Vision Edibles and Marijuana

Local fishermen who smoke cannabis or drink rum made from the plant’s leaves and branches have “an amazing ability to see in the dark,” according to pharmacologist M. E. West of the University of the West Indies in Kingston, Jamaica, who observed this 25 years ago. You can find more information about cannabis edible here. “It was hard to imagine anyone piloting a boat without a compass or light through such hazardous conditions,” he later declared after accompanying the crew of a fishing boat one dark night, “but I quickly realized that the individual who had smoked cannabis tea possessed far superior nocturnal vision than I had.” Looking to try something new? Check out this

Researchers observed that mountain people and Moroccan fishermen who smoke hashish had the same improvements in night vision as those who took part in other studies. In 2002, another research team went to Morocco’s Rif Mountains to look into it further, giving one volunteer a manufactured cannabinoid and three others hashish. They used a newly developed instrument to evaluate the sensitivity of their night vision before and after administering a synthetic cannabinoid to one volunteer. According to West’s earlier findings, cannabis enhanced night vision in all three test individuals.

Another study now provides solid evidence in support of the notion that cannabis might help patients with night vision problems. The findings, which were released recently in the open access journal eLife, may be used to treat people with degenerative eye diseases such as retinitis pigmentosa in the future.

Cannabis is known to have an effect on brain synaptic transmissions. Since the retina is a quick extension of the central nervous system, comparing retinal processes in both recreational marijuana users and nonusers may provide more insight into the drug’s neurological effects, according to Laprevote and his colleagues.

The researchers looked at whether cannabis affected the function of retinal ganglion cells, which are cells that help nerves transmit messages to and from the brain. “We’re particularly interested in these ganglion cells because they function like brain neurons,” added Laprevote.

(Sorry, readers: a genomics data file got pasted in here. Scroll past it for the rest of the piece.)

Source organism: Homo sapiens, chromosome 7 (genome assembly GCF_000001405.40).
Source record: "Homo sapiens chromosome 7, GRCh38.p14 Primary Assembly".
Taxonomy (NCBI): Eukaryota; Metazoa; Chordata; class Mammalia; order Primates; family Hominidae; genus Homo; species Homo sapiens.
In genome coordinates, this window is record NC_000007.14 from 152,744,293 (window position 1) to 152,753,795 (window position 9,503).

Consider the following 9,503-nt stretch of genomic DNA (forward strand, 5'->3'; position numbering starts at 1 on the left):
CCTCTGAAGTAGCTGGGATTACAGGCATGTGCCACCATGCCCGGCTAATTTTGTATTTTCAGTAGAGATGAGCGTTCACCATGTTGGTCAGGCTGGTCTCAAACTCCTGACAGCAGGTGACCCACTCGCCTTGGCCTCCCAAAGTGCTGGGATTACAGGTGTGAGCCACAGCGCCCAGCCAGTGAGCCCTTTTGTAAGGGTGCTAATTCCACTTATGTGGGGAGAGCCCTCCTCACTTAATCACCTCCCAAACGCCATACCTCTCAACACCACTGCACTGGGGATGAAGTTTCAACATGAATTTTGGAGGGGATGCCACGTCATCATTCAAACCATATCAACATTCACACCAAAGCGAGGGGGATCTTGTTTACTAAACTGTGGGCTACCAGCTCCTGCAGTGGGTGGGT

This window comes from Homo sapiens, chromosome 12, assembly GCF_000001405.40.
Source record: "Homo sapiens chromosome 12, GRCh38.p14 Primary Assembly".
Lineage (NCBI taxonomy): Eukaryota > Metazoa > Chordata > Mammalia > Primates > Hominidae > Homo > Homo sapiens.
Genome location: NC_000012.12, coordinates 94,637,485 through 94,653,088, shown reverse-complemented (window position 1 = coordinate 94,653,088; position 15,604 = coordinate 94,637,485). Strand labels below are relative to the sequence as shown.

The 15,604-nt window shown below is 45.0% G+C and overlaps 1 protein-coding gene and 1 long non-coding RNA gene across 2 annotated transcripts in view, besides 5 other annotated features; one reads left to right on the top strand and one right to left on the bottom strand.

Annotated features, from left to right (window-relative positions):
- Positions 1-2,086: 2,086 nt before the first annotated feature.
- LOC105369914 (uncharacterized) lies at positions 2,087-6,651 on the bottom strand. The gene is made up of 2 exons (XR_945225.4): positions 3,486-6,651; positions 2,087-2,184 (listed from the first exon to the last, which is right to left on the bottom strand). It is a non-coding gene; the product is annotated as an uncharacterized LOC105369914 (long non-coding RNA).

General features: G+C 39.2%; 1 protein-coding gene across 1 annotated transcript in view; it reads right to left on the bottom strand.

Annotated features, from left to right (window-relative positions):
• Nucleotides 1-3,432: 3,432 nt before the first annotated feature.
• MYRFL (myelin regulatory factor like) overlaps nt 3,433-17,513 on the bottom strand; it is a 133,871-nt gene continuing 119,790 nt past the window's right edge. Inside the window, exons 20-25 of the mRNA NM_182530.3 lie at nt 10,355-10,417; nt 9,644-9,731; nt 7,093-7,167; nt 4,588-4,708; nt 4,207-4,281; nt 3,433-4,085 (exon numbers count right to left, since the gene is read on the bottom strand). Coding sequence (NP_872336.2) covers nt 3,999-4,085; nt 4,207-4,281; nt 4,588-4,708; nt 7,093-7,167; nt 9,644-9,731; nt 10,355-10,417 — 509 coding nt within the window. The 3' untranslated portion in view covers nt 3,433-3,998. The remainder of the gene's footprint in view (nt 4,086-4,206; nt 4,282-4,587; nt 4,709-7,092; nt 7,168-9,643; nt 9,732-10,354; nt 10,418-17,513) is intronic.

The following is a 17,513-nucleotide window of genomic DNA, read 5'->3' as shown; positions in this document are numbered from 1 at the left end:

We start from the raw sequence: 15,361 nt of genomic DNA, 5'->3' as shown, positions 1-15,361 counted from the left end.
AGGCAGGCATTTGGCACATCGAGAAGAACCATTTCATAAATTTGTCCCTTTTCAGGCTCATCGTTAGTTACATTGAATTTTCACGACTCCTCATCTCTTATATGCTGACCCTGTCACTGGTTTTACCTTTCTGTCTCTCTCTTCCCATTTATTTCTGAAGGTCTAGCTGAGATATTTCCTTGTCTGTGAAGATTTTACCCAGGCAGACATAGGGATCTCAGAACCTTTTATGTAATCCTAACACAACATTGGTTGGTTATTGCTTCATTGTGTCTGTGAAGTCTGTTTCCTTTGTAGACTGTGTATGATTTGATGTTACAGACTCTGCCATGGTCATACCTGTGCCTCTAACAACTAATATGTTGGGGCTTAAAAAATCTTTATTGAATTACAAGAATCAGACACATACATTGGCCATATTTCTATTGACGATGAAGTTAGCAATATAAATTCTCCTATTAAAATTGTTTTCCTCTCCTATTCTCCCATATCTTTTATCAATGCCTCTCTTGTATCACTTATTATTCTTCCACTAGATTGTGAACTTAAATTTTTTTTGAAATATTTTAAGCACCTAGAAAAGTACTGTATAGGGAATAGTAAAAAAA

The retinogeniculate cells are responsible for converting light (visual stimulation) into a sequence of electrical pulses, known as action potentials, in the brain.

“The time it takes for signals to travel from the eye to the visual brain is critical for normal vision,” explained Dr. Laura Frishman, a professor and associate dean at The University of Houston College of Optometry who was not involved in the research.

The researchers examined the electrical and physiological response of retinal ganglion cells in 52 individuals: 28 marijuana users who had used the drug regularly for at least a year, and 24 non-users.

In terms of reaction time, cannabis users had a delayed response compared with non-users. The marijuana users registered 98.6 milliseconds on average, versus 88.4 for the control group.

Marijuana vs Glaucoma

The internet is rife with contradictory information, so I went to an authoritative source – the American Academy of Ophthalmology’s website. For the laypeople, I’ll try my best to translate a portion:

“The concept of marijuana’s effectiveness in the treatment of glaucoma dates back to the 1970s. Marijuana use was found to lower IOP. However, it is only for 3 to 4 hours at a time.

Glaucoma requires constant management 24 hours a day, which implies you’d have to smoke marijuana 6-8 times each day. But it doesn’t just affect the eyes; it also has an impact on your ability to drive, operate machinery, and function well in general.

This isn’t the only negative effect that cannabis has. Marijuana cigarettes include hundreds of chemicals that are harmful to the lungs. In addition, it affects short-term memory and attention when taken in high doses.

Intraocular pressure isn’t the only factor that causes optic nerve damage. “Glaucoma, which is a neurological illness similar to Parkinson’s or Alzheimer’s, has been linked with increased risk of tissue death,” according to recent research.

“There’s evidence that a drop in optic nerve blood flow can also harm patients with glaucoma. Furthermore, marijuana lowers both intraocular pressure and blood pressure, therefore it may hinder blood flow to the optic nerve and negate the benefits of having lowered intracranial pressure.”

I’m not going to argue with the Academy. I’m a small fish. It’s just odd that they only discuss smoking, when there are sweets, cookies, and other things that aren’t harmful to the lungs, which I believe last longer.

Do you know or have you seen someone who has had red eyes after eating or smoking marijuana? Have you ever been curious as to what causes it? In other words, do edibles make your eyes red, or is it only when smoking marijuana and becoming irritated by the smoke that they turn pink?

What Are Edibles Actually?

Edibles are foods or beverages containing cannabis. They come in a variety of shapes and sizes, including gummies, brownies, and beverages. Marijuana candies or meals include two active components: THC (delta-9-tetrahydrocannabinol) and CBD (cannabidiol). Edibles can contain either one or both of these substances. The recent broad legalization of marijuana has only increased the demand for edibles.

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